Tuition fees: a system that has become so unworkable and so ill conceived that even the Conservative government have taken it upon themselves to ‘review’ its future. As swathes of young people have been inspired by Labour’s plans to scrap tuition fees, restore maintenance grants and return dignity to the higher education domain, the Conservative party had no choice but to acquiesce.
I myself am a pragmatic. I’m engaged in how to make the system work not just for students, but also for taxpayers. Higher Education policy has, and will, remain a Pandora’s box with it being very challenging to come to a compromise between access, affordability, and taxpayer contribution. In response to these challenges, the Conservative government have ushered in a system of complete inadequacy, with ever-increasing fees aligned with inflation and uncapped and unrepresentative interest rates (6.1% this year).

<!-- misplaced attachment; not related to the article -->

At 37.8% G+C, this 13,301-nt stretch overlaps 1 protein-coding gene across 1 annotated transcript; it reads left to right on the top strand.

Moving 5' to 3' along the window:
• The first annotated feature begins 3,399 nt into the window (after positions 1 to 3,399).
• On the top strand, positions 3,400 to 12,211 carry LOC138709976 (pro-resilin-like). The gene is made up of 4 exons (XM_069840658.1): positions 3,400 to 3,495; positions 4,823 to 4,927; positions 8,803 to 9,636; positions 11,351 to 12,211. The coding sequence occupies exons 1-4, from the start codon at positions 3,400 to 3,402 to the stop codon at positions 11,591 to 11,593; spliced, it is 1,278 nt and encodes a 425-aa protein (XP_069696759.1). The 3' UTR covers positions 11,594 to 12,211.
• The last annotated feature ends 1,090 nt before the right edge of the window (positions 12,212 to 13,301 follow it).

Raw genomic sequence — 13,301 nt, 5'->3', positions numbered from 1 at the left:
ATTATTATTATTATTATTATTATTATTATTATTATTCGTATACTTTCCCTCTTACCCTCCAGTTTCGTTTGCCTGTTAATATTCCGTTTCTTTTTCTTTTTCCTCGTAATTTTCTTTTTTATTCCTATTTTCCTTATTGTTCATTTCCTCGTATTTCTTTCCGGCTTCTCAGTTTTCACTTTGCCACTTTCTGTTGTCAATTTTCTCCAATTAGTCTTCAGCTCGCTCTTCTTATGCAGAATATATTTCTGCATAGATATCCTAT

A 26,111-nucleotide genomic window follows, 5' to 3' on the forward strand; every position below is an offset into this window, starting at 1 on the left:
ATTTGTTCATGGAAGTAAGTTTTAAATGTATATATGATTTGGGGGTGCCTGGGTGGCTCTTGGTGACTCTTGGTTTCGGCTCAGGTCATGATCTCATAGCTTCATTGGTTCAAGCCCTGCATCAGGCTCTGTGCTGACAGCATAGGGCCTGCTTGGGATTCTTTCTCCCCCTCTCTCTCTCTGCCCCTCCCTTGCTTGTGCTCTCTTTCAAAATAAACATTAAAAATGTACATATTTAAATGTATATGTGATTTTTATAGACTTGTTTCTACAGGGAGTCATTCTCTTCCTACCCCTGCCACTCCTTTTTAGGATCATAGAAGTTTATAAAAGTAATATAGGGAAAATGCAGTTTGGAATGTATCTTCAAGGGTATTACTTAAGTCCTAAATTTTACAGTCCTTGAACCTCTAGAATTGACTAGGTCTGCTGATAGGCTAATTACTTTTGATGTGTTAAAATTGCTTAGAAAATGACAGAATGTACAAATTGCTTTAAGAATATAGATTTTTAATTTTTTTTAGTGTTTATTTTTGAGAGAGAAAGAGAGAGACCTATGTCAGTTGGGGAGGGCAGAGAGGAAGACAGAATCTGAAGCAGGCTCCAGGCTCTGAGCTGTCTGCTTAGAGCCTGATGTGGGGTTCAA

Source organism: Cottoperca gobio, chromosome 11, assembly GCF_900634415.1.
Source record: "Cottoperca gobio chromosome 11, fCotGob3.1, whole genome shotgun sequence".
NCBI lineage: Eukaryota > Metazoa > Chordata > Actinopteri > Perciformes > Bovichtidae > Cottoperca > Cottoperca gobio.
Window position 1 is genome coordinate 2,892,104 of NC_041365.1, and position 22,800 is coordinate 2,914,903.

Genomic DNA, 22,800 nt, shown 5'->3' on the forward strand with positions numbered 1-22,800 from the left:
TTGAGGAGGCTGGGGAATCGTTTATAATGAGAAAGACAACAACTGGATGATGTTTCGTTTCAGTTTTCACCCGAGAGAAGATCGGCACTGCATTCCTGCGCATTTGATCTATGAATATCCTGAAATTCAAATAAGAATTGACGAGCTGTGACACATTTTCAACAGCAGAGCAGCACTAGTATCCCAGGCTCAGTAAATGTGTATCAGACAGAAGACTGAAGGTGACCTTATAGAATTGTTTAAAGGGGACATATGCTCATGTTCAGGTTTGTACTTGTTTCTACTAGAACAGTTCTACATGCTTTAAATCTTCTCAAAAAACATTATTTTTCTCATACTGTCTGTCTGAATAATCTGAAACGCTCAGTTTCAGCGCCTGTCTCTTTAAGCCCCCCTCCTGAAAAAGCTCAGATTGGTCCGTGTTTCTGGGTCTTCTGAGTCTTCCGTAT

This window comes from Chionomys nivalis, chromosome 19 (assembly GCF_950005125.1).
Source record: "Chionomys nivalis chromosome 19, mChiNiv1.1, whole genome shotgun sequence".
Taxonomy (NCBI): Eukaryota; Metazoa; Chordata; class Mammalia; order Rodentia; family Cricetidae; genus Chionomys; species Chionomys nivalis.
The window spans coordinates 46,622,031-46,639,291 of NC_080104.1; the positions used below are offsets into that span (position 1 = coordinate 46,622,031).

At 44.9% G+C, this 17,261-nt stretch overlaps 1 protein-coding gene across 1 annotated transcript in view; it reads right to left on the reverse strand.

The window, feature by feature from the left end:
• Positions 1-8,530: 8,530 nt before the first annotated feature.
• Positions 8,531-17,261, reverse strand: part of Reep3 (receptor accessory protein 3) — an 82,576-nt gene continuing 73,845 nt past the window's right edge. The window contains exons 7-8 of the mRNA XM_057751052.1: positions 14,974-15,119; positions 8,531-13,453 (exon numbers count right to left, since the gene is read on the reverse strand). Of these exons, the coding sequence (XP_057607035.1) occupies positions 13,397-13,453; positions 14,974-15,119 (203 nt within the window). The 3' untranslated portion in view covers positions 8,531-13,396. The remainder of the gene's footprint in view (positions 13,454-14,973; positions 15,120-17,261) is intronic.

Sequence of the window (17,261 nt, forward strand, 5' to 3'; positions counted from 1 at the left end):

Higher Education is a Pandora’s box
For the majority of students, they will never fully repay their loans. In fact, many will see their debt rise faster than they can repay it. The clock starts ticking the minute you step through the higher education door, with the average student accumulating £5000 worth of interest on their loan before they even graduate. This state-owned debt, which rises quicker than most can pay it back, will inevitably be written off, but paid for by whom? Taxpayers. Everybody loses in this Tory game of dice, leaving a generation of students shackled with inexplicable debt and a legacy of failure.
Everybody loses in this Tory game of dice
What do we believe could be achieved with this review? Will it be a reconsideration of the entire system and how it manifests injustice? Or will it be a lethargic disengaged throwback with a few minor changes to keep the current system on life support? My predictions are restored maintenance grants, a reduction on interest rates and an indefinite freeze of tuition fees for the foreseeable future. Any talk of variable rates depending on subject choice or institution would be a major step backwards, resulting in a new legacy of second-class education, akin to grammar schools and comprehensives.
All I can say is that any hope of consciousness or rationality about this review should be discarded. The review will be a lacklustre throw-out to those that believe Labour’s plans are ‘too radical’.